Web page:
“All that “master” stuff. Everyone knows your story. Every big event in the galactic civil war, you were right there. You were directly involved in bringing down the empire. You and Artoo. So, I don’t know why you’re calling me master. Why you’re calling anyone master? Seems like people should call you that.”

Poe’s respect for 3PO and his own heritage within the Resistance painted a moral, good man that has lived and breathed the history we’ve spent generations enjoying across cinema. With The Rise of the Skywalker, Poe’s background seemed to have suddenly changed to include a stint as a smuggler, giving him a much closer characterization and history to series legend Han Solo. With new problems causing page and screen to clash, a 2020 novel by Alex Segura titled Poe Dameron: Free Fall was released to smooth over the issues and explain both as true, with Poe simply having smuggled for a short time in his adolescence.

Cover art for Poe Dameron #9 shows Poe Dameon and C-3PO standing back-to-back.
Poe Dameron #9 by writer Charles Soule and artist Phil Noto was contradicted by the release of Star Wars: The Rise of the Skywalker (2019), which depicted Dameron as dismissive of C-3PO. | Marvel Comics, 2016.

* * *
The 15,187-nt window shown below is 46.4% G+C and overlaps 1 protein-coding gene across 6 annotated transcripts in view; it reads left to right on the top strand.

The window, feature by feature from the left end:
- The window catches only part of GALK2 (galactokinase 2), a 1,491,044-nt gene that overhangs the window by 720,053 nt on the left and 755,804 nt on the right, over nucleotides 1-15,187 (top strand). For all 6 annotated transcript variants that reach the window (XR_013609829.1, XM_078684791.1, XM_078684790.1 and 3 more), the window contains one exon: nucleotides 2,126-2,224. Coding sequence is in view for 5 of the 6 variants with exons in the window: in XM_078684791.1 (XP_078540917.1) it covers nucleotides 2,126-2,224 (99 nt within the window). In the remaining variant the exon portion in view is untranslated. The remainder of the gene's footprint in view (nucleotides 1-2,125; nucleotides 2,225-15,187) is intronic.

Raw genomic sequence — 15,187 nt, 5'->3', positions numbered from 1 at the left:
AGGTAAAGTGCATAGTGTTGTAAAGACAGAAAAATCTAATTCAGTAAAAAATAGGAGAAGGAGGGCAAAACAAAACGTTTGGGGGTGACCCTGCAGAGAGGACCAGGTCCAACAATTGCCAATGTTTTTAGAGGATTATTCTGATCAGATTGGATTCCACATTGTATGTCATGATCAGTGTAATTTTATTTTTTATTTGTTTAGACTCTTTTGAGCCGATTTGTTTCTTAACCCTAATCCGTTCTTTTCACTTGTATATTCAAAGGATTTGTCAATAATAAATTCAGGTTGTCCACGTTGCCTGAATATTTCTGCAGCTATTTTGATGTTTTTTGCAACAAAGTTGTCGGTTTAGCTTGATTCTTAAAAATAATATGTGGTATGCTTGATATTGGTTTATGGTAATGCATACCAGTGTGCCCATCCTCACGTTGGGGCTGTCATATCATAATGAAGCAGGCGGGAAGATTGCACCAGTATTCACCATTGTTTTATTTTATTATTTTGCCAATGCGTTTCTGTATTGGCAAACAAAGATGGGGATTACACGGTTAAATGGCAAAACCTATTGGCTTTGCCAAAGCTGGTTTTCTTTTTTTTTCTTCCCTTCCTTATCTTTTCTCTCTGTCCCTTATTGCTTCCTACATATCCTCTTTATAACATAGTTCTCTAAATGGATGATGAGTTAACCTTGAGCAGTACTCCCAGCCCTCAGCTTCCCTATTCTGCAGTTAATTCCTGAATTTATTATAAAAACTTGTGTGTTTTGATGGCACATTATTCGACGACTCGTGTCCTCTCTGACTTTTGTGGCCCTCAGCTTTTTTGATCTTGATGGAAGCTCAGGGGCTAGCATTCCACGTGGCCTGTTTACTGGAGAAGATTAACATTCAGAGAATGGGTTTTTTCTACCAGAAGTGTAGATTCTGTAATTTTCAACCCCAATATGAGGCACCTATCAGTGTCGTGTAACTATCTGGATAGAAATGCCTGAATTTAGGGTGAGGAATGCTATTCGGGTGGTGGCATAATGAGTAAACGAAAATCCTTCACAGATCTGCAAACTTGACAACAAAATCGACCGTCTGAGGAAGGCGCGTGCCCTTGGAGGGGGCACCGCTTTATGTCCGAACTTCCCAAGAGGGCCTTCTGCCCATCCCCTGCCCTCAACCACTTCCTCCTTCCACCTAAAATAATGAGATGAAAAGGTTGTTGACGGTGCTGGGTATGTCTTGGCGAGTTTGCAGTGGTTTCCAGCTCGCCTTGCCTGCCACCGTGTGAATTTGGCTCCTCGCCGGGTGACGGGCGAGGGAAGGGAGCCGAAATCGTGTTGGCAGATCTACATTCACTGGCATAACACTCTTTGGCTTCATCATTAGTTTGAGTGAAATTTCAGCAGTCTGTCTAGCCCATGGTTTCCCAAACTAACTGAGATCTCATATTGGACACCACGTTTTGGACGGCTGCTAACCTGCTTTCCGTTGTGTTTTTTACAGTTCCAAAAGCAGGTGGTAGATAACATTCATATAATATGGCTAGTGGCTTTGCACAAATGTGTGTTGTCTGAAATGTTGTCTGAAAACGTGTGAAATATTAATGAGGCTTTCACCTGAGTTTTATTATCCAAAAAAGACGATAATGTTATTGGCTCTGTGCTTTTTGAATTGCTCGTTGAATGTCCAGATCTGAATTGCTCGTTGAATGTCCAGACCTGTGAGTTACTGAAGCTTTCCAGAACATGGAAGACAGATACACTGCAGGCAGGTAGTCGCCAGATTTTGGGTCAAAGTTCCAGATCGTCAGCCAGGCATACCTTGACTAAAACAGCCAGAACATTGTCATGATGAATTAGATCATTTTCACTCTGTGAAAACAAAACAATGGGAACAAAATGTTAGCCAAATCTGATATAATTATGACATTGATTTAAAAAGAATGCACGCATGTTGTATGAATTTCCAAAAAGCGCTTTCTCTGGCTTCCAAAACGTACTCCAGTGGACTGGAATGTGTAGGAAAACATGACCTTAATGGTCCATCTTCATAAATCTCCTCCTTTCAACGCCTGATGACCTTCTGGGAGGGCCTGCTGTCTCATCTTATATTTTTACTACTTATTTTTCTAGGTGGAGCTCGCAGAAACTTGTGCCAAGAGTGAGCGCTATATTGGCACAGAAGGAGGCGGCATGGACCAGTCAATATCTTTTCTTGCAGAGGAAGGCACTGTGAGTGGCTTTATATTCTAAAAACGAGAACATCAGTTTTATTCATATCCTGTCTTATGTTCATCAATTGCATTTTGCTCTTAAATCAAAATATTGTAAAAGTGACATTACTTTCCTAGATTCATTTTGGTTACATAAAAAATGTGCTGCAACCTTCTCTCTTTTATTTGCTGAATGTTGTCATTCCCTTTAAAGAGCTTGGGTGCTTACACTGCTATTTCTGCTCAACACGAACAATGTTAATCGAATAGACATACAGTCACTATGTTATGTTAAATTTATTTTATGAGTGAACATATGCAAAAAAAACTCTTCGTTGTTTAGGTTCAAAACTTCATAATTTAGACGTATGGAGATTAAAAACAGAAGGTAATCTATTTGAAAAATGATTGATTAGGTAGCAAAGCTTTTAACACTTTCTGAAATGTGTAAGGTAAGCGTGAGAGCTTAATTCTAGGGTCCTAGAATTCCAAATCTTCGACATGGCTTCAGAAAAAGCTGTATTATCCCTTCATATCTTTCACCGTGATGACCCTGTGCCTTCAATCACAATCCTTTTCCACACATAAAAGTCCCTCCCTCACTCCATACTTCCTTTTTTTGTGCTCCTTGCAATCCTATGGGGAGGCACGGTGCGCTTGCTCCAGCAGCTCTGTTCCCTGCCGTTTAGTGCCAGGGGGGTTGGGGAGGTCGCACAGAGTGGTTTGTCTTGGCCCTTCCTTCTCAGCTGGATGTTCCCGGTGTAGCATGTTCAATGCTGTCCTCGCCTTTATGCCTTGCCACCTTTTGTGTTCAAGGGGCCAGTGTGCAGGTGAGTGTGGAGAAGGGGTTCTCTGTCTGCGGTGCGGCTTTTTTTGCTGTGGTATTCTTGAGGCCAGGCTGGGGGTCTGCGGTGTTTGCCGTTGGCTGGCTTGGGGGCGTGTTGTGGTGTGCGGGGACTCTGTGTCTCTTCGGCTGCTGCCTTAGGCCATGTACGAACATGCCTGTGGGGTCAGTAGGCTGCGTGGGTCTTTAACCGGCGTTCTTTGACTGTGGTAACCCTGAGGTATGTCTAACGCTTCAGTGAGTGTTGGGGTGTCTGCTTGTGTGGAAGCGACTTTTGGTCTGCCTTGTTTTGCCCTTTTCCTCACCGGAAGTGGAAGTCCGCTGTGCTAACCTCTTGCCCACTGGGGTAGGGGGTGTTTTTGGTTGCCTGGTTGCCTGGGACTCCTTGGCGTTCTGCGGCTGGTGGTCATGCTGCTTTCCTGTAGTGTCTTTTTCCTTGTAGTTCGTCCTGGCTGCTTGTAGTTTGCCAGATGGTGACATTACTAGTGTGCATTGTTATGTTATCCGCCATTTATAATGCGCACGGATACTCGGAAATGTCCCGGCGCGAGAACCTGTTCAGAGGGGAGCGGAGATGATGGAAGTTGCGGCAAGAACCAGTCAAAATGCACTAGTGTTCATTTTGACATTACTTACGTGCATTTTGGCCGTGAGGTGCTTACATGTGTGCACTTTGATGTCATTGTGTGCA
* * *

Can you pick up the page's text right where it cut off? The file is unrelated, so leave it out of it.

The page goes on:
It’s a tough job to keep track of this stuff and the Lucasfilm Story Group has the arduous task of making sure contradictions introduced in visual media can be fixed within written releases. The role of a writer in the larger Star Wars EU then seems to be that of relegation to side stories and “fixing” of continuity issues across the universe as they arise.

Navigating the Star Wars canon from the perspective of a writer can be a scary one when the media is looked at in order of release. After the release of director Rian Johnson’s Star Wars: The Last Jedi (2017), fan backlash seemingly caused Disney to take an immediate U-turn on the story and reintroduce several seemingly safe bets in The Rise of Skywalker. This introduced a level of whiplash that caused both detractors and fans of Last Jedi to question if there was any greater goal to the series as the Lucasfilm Story Group quickly released accompanying media to fill in the gaps.

Discussion and exploration of the narrative shift between Last Jedi and Rise of the Skywalker could be an article in and of itself, with even casual cinemagoers being aware of the problems that arose from such a decision. The ability of fan reception to cause larger changes within the franchise has now even reached a point of comedic mockery in popular culture. The fifth entry in the meta slasher franchise Scream (2022), released earlier this year, made fun of fan obsession and backlash by having their in-universe movie series Stab becoming critically panned after Rian Johnson directed the latest release, a direct reference to what happened with Star Wars following Last Jedi.

Kylo Ren (Adam Driver) and Rey (Daisy Ridley) stand back to back with their lightsabers drawn as red-armoured guards close in on them. Behind them is Snoke’s empty throne.
Kylo Ren (Adam Driver) and Rey (Daisy Ridley) fight back-to-back against Snoke’s guards in Rian Johnson’s divisive Star Wars: The Last Jedi (2017). | Lucasfilm, 2017.